It was interesting to see how confidence on the bikes grew over just three days in the Netherlands. At first the group was reluctant to cycle two abreast due to concerns about taking up too much space. This concern passed quickly. In its place came the Dutch, confident and sociable way of riding next to a friend and talking at the same time.

One of the missing
helmets was
in a bin on Friday
Similarly, on the first day, all the students wore helmets. By the third day, no-one could find one. We'd never presume to tell anyone what to wear when cycling, and that goes double for other peoples' children. However, by the end of three days there had been a revolution. This is subjective safety at work. People reacting to the conditions.

Index of child well-being for a
range of countries. High cycling
countries highlighted in orange
It was mentioned to us that Norwegians were not entirely happy about being in 7th place in the index of child well-being from UNICEF (is your country in the list ?). As I've noted before, the top four nations in this survey are the top four cycling nations in Europe.

The connection with cycling should not be surprising. Dutch children and teenagers see cycling as freedom. Even though we live in a rural area and the distance that some have to travel to get to their chosen school can be long, there are no school buses here. We were told by in our school meeting in Assen that one of their students currently rides more than 60 km as a round trip each day to get to school and back home. This is interrupted only for a brief period mid-winter when her parents object to her riding the entire way in darkness. Why prefer cycling ? Because otherwise she'd miss out on the social aspect of riding with other students.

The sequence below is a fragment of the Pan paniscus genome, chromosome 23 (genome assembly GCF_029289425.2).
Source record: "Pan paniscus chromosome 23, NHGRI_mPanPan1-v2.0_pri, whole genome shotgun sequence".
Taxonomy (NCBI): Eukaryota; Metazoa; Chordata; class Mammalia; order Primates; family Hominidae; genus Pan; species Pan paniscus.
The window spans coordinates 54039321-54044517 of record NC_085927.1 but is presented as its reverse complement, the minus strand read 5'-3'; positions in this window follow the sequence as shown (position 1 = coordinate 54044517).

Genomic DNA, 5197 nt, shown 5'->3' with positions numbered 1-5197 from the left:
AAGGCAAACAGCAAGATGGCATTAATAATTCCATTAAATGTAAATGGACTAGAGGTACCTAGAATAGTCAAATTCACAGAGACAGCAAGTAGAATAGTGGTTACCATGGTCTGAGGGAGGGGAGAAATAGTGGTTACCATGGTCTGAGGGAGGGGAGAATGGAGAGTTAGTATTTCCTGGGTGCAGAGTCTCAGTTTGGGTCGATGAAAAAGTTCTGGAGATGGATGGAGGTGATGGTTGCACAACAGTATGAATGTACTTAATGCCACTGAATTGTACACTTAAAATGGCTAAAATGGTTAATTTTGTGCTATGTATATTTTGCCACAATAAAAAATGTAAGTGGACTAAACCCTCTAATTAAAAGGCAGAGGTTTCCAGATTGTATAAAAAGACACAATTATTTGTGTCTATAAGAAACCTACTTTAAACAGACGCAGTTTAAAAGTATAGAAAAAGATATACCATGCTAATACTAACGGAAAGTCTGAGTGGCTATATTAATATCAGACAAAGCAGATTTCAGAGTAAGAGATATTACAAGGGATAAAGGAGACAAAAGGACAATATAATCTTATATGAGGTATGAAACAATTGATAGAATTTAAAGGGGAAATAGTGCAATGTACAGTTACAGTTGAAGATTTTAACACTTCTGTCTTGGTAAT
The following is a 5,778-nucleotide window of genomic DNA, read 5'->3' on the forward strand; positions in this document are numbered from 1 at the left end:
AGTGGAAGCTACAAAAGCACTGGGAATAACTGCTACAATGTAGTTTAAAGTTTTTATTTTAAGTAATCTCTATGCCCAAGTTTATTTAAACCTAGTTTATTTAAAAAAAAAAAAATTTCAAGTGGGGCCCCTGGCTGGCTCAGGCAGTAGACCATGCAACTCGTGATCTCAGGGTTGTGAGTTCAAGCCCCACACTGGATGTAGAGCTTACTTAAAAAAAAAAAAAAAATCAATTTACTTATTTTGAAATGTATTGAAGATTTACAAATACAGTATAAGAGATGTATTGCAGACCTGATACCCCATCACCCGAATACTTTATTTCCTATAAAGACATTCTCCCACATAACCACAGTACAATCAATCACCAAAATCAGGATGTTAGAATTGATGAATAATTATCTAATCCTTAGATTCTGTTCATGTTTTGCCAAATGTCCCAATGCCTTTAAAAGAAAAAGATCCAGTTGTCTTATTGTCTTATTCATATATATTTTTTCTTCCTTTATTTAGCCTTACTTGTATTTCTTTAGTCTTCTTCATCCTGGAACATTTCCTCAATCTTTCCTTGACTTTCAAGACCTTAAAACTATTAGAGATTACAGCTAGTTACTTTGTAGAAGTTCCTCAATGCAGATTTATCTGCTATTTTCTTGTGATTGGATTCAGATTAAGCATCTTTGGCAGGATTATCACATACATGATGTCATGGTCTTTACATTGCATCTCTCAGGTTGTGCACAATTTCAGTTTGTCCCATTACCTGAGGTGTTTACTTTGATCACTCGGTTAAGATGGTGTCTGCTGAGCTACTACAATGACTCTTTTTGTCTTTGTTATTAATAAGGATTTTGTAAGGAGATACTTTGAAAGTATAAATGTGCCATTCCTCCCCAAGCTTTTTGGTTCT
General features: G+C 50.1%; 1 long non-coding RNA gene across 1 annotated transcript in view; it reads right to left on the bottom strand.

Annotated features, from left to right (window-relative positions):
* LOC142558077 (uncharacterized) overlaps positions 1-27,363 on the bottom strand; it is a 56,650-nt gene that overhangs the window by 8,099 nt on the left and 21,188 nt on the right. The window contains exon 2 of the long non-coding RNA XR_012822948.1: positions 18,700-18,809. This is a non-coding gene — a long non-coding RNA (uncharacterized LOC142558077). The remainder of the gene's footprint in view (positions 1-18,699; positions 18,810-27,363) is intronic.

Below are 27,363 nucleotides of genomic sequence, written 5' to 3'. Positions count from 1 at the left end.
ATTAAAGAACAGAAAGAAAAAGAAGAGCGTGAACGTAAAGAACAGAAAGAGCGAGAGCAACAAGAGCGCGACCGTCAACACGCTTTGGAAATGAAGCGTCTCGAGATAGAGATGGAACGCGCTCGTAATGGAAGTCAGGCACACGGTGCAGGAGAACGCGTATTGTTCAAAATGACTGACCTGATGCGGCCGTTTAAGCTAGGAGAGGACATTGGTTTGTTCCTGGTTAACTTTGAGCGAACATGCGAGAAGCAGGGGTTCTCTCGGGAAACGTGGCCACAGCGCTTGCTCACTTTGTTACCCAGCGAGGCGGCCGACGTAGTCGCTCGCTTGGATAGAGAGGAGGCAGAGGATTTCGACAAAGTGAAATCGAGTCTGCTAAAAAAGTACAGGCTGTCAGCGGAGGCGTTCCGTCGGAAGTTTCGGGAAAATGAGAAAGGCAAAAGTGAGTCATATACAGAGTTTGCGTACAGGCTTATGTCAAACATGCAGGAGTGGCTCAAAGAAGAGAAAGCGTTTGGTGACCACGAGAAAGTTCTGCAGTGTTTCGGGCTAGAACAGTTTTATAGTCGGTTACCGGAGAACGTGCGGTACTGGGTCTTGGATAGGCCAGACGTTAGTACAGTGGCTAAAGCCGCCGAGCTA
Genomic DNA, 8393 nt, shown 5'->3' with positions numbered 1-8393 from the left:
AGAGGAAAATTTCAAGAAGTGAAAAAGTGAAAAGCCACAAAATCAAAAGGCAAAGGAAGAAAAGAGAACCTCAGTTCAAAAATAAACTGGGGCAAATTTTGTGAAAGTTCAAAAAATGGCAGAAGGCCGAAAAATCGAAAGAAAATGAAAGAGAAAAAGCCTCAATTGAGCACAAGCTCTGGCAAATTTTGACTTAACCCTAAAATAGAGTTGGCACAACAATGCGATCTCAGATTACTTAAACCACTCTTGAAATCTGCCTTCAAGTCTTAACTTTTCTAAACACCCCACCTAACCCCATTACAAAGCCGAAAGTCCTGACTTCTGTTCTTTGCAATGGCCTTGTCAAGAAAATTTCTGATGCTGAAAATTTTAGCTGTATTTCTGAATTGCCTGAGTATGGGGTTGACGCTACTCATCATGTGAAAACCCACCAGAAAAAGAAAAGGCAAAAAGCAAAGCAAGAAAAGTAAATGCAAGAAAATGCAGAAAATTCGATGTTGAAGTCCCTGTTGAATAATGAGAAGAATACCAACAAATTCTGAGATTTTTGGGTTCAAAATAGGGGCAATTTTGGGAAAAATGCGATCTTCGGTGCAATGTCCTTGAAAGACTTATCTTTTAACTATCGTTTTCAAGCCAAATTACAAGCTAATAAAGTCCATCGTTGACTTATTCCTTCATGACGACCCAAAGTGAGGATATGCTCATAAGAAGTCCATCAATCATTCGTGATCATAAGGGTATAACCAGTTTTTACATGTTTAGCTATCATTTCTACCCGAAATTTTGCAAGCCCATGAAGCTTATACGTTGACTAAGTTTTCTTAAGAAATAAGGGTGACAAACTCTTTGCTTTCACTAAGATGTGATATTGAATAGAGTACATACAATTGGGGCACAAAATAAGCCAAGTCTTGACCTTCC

Subjective safety at work: Five Dutch
children on skates and one on a go-kart
chasing us as we pass a man walking
two dogs. All separate from the road
While they were here, the Norwegian teenagers experienced some of the freedom that Dutch teenagers find to be normal. This freedom comes because of the safe cycling conditions and the safe cycling conditions are due to the infrastructure. Our Norwegians visitors were passionate about what they saw, and wanted to take this back with them. We hear that the presentation and film have had quite an effect and hope that Norway's planners and politicians will listen to their youngsters.

Children and teenagers need freedom. Instead of designing around adults in cars, planners must design around the needs of children. Children must be seen as the rightful heirs of our future transport network.